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  1. 1 point
    Hi Dale If you have ABS and Traction lights on then almost certainly that's the culprit.Did mine a few years ago from memory OEM was about £30 for the sensor, check the reluctor ring is clean and not clogged with muck and rust. Dave
  2. 1 point
    Afternoon Dale I believe that the X3 is the same as the X5 check the passenger side ABS sensor at the rear as the speed is taken from there. Dave
  3. 1 point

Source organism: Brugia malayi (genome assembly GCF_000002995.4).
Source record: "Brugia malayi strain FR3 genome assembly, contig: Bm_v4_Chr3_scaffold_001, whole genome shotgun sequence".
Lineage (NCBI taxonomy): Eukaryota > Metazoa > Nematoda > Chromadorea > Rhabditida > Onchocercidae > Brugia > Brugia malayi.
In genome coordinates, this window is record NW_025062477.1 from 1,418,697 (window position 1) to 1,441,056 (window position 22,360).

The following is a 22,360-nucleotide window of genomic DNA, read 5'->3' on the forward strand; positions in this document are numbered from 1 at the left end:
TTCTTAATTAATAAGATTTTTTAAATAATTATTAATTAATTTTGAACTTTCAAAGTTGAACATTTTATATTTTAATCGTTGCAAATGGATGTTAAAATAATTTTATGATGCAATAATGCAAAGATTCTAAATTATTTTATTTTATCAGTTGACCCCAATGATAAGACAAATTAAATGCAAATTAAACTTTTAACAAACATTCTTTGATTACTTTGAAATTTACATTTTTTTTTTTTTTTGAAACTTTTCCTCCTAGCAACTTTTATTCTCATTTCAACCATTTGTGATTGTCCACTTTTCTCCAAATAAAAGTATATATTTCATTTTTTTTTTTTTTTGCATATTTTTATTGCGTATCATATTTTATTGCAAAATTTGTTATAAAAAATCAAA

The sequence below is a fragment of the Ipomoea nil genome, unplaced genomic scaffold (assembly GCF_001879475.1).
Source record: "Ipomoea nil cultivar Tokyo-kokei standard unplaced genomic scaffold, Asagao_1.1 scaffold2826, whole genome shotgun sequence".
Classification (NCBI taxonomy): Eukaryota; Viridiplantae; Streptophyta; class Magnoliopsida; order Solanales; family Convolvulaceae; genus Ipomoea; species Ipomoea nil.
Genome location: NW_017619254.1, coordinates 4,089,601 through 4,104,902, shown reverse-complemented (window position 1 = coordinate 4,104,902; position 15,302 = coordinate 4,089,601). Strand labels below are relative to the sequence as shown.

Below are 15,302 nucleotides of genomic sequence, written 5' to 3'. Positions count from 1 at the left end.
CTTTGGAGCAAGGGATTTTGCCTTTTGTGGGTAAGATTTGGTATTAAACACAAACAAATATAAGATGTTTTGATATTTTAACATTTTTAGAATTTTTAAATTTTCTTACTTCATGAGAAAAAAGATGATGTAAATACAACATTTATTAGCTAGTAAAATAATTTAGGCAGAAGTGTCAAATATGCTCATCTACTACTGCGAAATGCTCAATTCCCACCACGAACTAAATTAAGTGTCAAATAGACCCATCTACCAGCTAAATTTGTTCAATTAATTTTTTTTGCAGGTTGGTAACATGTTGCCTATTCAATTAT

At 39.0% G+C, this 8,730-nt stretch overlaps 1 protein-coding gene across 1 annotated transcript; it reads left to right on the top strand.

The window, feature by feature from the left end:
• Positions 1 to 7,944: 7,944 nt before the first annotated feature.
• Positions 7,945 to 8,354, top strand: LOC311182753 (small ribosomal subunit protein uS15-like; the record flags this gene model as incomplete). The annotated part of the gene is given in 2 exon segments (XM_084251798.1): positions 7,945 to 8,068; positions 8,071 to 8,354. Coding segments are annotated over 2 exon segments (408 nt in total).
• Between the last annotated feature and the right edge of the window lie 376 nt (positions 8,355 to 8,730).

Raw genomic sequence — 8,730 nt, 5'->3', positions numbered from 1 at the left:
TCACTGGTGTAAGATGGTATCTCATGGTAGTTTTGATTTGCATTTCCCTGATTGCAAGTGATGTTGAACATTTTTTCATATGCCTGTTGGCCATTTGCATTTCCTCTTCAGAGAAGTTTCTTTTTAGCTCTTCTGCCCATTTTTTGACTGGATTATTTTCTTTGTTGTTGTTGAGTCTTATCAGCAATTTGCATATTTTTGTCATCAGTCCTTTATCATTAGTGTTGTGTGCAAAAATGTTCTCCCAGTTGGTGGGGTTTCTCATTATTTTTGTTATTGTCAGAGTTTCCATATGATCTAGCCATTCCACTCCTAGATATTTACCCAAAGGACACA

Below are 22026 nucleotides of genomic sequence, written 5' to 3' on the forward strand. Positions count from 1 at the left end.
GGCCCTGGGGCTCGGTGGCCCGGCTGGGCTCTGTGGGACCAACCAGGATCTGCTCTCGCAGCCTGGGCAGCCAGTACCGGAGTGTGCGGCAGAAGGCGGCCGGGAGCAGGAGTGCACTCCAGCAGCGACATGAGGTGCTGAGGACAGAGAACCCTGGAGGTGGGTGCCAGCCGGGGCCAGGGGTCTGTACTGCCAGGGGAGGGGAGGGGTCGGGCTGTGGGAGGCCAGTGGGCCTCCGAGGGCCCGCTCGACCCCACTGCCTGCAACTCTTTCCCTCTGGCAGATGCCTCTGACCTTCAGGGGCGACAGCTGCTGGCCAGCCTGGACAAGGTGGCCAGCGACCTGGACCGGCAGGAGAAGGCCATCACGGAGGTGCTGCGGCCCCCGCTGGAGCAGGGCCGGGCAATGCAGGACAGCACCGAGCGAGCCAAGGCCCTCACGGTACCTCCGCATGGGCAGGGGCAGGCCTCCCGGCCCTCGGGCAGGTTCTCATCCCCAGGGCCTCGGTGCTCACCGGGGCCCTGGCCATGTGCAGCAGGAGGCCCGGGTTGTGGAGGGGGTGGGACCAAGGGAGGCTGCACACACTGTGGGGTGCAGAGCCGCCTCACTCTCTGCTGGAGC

Morning Jim Sadly your research is spot on, BMW and many other leading Marques give bean counter led advice not engineer led advice. All the major manufacturers over the last 20 years have incidents of catastrophic failures. I believe it began with dropping duplex timing chains and moving to simplex alongside moving to plastics for internal chain guides added to the insistence that long life oils were fool proof. Add that to the genius who thought it was a good idea to put timing chains at the back of engines or in the middle making them completely inaccessible without removing and completely striping the engine! main dealer labour costs meaning the unit is often scrapped. BMW Mercedes Audi VW Jaguar Toyota Nissan Citroen all guilty The "Life" of the vehicle became the end of the Manufacturer Warranty so in most cases 3 years or 60k after that they could effectively wash their hands of any problems as most cars were now outside their dealer network for service and maintenance so they could look down their nose and blame poor service or materials.. My own X5 fully serviced by BMW and a local BMW Specialist suffered chain guide failure bits of which clogged the oil pump you know the result!! but due to my X5's age and mileage BMW were not interested fortunately I had a 3rd party Warranty. The plastic chain guides have a life of 80 to 100k ? due to heat cycle hardening and accelerated wear due to oil degradation. My X5 comes with a ZF Auto box sealed for life say BMW service every 80 to 100k kilometers say ZF. BMW are not alone look at VW Audi tales of woe or Mercedes or Toyota or Nissan the list goes on. After a complete engine rebuild on my X5 and having the opportunity to examine the internal parts I realized that the main chain tensioner is a cheap spring assisted hydraulic device, the spring over time becomes annealed with the heat cycles that the engine goes through, the same heat cycles that are hardening the plastic guides. At engine start as the spring is soft and not applying tension there is a small moment between oil pressure building where chain slap can happen. Result is chain guide accelerated wear leading to failure being simplex chains they also stretch. At reassembly I have fitted a pre-oiler to give full oil pressure at ignition on to help avoid many of the issues I combine this with 6 monthly oil changes, my gearbox is serviced by a ZF agent according to ZF requirements and all suspension bushes (including the swing arm bushes which BMW advise cant be changed) have been replaced and where possible switched to Poly Bushes. My "improved" X5 is a great car 16 years old pulls the horse trailer like it isn't there copes with mild off road use and is used properly every day. There will always be jobs to do but for now I am comfortable with the X. Could BMW have avoided many of the issues, in my opinion yes. A few extra £ spent at manufacture a few extra service intervals small costs to the manufacturer would re-enforce the myth of great engineering. When we buy a car we are a bit like the Tom Hanks character in the film Apollo 13. just before launch he says something like "here we are sat on top of billions of dollars worth of components all supplied by the lowest bidder" THE BEAN COUNTERS STRIKE. If we understand the short comings under neath there are some really good cars we just have to dig a little, hopefully not in our wallets. Dave

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